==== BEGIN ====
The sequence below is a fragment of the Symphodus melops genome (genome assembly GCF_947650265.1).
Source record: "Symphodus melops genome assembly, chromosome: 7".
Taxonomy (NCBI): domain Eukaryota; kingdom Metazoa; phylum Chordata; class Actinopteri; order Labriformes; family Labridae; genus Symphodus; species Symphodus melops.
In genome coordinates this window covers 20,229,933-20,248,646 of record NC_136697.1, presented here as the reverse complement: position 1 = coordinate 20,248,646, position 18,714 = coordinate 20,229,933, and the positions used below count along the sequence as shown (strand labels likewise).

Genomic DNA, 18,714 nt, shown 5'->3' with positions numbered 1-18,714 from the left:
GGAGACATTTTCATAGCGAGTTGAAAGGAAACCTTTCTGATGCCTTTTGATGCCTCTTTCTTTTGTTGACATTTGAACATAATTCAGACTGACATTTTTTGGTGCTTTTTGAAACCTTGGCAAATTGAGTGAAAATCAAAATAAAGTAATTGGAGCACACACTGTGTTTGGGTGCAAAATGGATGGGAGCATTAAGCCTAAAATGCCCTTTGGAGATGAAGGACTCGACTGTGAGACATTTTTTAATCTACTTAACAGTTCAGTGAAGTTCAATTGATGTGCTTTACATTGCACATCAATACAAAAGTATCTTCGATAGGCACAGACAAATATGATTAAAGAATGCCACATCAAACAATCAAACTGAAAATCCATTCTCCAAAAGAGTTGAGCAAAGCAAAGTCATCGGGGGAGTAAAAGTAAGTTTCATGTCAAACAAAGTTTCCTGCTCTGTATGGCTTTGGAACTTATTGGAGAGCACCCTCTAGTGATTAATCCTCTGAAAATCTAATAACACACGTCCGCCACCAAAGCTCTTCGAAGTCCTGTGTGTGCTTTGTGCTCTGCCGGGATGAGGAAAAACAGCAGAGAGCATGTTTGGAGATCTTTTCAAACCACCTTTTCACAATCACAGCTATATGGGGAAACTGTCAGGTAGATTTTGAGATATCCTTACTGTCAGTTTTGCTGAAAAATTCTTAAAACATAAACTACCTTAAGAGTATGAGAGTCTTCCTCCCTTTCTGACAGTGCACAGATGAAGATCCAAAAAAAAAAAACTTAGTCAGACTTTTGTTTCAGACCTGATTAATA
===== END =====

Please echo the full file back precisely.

The sequence below is a fragment of the Symphodus melops genome (genome assembly GCF_947650265.1).
Source record: "Symphodus melops genome assembly, chromosome: 7".
Taxonomy (NCBI): domain Eukaryota; kingdom Metazoa; phylum Chordata; class Actinopteri; order Labriformes; family Labridae; genus Symphodus; species Symphodus melops.
In genome coordinates this window covers 20,229,933-20,248,646 of record NC_136697.1, presented here as the reverse complement: position 1 = coordinate 20,248,646, position 18,714 = coordinate 20,229,933, and the positions used below count along the sequence as shown (strand labels likewise).

Genomic DNA, 18,714 nt, shown 5'->3' with positions numbered 1-18,714 from the left:
GGAGACATTTTCATAGCGAGTTGAAAGGAAACCTTTCTGATGCCTTTTGATGCCTCTTTCTTTTGTTGACATTTGAACATAATTCAGACTGACATTTTTTGGTGCTTTTTGAAACCTTGGCAAATTGAGTGAAAATCAAAATAAAGTAATTGGAGCACACACTGTGTTTGGGTGCAAAATGGATGGGAGCATTAAGCCTAAAATGCCCTTTGGAGATGAAGGACTCGACTGTGAGACATTTTTTAATCTACTTAACAGTTCAGTGAAGTTCAATTGATGTGCTTTACATTGCACATCAATACAAAAGTATCTTCGATAGGCACAGACAAATATGATTAAAGAATGCCACATCAAACAATCAAACTGAAAATCCATTCTCCAAAAGAGTTGAGCAAAGCAAAGTCATCGGGGGAGTAAAAGTAAGTTTCATGTCAAACAAAGTTTCCTGCTCTGTATGGCTTTGGAACTTATTGGAGAGCACCCTCTAGTGATTAATCCTCTGAAAATCTAATAACACACGTCCGCCACCAAAGCTCTTCGAAGTCCTGTGTGTGCTTTGTGCTCTGCCGGGATGAGGAAAAACAGCAGAGAGCATGTTTGGAGATCTTTTCAAACCACCTTTTCACAATCACAGCTATATGGGGAAACTGTCAGGTAGATTTTGAGATATCCTTACTGTCAGTTTTGCTGAAAAATTCTTAAAACATAAACTACCTTAAGAGTATGAGAGTCTTCCTCCCTTTCTGACAGTGCACAGATGAAGATCCAAAAAAAAAAAACTTAGTCAGACTTTTGTTTCAGACCTGATTAATA